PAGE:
Please use this identifier to cite or link to this item:http://hdl.handle.net/20.500.12105/9049
Sentinel surveillance of HIV infection in HIV test clinics, Spain 1992-2002
Euro Surveill. 2004 May;9(5):27-9.
HIV infection in Spain was monitored in persons undergoing voluntary HIV testing in ten sentinel clinics between 1992 and 2002. Only patients on their first visit were considered for inclusion, and their numbers rose from 4426 in 1992 to 6649 in 2002. Most of them recognised their risk exposure as heterosexual. The proportion of injecting drug users decreased from 19% to 2% of the study population, and the proportion of female sex workers increased from 6% to 26%. The number of patients diagnosed with HIV infection declined from 604 in 1992 to 153 in 2002, and HIV prevalence fell from 13.6% to 2.3% in the same period. In all risk exposure categories, a decrease in HIV prevalence was observed, more pronounced during the first few years and stabilised in the later years. In 2002, the highest HIV prevalence was found in injecting drug users (IDUs) (14.2%), homo/bisexual men (7.5%) and individuals who had an HIV infected heterosexual partner (10.2%).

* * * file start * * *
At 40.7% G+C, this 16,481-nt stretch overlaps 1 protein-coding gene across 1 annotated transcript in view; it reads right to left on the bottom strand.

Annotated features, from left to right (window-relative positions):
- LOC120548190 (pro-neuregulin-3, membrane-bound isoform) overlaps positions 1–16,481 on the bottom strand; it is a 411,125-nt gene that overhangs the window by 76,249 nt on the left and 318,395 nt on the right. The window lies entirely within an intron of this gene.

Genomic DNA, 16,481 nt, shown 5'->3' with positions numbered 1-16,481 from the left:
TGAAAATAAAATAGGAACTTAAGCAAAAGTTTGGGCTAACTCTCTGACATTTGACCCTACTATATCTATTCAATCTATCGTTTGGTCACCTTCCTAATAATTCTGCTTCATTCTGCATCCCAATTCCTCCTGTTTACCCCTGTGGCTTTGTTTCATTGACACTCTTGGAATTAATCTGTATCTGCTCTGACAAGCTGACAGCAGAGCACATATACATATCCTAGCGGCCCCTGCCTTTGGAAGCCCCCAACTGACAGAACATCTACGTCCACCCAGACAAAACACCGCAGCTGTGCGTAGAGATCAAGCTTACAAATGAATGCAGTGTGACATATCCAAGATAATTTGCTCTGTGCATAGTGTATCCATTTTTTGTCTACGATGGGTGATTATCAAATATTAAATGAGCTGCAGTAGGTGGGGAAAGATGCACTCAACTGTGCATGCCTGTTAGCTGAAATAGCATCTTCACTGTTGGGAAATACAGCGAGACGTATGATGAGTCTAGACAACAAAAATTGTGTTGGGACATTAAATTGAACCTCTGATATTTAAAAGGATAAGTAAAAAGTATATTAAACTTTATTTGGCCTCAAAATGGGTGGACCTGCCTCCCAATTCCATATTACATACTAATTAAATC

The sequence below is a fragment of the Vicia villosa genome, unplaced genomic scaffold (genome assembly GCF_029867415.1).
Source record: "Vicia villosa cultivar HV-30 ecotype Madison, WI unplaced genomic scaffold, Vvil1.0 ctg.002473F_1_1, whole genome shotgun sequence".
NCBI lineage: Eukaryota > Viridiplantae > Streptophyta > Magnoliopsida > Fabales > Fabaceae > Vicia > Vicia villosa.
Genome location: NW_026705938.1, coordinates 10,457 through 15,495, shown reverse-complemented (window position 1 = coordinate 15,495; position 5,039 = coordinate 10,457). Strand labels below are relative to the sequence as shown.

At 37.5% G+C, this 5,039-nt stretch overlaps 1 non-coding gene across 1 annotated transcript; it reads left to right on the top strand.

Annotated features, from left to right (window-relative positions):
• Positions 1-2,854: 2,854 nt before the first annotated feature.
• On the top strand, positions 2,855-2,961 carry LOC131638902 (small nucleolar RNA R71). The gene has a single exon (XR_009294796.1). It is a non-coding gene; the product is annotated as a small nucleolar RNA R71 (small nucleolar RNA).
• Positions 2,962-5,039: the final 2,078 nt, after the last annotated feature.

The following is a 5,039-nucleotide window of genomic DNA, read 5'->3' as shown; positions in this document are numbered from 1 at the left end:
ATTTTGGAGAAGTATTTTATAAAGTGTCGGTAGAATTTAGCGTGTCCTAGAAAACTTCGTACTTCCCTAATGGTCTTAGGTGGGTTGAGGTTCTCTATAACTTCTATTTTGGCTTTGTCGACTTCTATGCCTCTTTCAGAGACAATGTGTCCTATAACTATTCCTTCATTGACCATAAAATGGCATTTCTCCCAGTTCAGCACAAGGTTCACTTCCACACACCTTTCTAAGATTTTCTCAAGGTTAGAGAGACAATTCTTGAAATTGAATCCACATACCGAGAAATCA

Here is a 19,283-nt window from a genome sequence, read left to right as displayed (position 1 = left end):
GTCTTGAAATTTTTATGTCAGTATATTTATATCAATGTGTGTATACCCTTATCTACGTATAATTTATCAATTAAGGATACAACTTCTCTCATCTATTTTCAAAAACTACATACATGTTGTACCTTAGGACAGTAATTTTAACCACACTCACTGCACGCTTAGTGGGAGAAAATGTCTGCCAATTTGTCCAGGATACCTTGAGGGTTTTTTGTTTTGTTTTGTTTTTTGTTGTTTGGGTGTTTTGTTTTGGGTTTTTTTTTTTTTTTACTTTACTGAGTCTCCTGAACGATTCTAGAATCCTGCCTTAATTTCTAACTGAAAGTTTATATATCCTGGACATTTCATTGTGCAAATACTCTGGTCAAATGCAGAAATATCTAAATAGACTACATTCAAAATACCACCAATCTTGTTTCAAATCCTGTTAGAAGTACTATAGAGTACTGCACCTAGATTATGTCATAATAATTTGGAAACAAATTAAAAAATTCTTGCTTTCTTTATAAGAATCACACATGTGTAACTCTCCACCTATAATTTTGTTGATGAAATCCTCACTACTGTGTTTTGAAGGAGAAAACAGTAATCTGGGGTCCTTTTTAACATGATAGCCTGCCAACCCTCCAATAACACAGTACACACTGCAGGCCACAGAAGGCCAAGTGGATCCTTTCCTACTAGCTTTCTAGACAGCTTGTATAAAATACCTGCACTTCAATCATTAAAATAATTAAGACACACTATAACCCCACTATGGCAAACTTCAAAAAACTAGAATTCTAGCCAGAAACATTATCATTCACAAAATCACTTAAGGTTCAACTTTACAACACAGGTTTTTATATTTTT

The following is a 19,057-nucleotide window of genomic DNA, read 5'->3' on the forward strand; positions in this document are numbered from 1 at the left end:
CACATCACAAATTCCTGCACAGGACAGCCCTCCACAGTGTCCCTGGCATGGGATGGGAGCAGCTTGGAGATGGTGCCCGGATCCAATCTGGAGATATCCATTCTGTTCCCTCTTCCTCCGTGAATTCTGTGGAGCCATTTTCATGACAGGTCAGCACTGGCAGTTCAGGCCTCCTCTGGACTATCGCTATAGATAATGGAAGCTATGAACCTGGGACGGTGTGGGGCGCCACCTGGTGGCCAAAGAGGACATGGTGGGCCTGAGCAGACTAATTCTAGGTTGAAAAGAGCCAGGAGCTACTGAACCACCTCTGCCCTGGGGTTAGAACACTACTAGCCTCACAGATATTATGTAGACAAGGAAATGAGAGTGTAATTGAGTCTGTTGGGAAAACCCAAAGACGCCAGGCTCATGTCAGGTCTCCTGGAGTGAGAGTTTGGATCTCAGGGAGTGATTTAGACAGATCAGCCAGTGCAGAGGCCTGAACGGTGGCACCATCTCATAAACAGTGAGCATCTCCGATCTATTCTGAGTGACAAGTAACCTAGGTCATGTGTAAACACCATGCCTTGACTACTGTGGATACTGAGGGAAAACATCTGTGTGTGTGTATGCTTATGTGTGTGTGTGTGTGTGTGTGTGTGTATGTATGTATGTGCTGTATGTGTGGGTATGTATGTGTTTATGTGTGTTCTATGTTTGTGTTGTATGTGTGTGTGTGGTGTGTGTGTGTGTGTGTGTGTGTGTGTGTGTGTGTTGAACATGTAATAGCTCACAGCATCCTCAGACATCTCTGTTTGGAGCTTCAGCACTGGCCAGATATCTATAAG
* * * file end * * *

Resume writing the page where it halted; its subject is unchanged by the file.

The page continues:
Adult | Ambulatory Care Facilities | Female | HIV Infections | HIV Seroprevalence | Humans | Prevalence | Sex Work | Sexuality | Spain | Substance Abuse, Intravenous | Sentinel Surveillance
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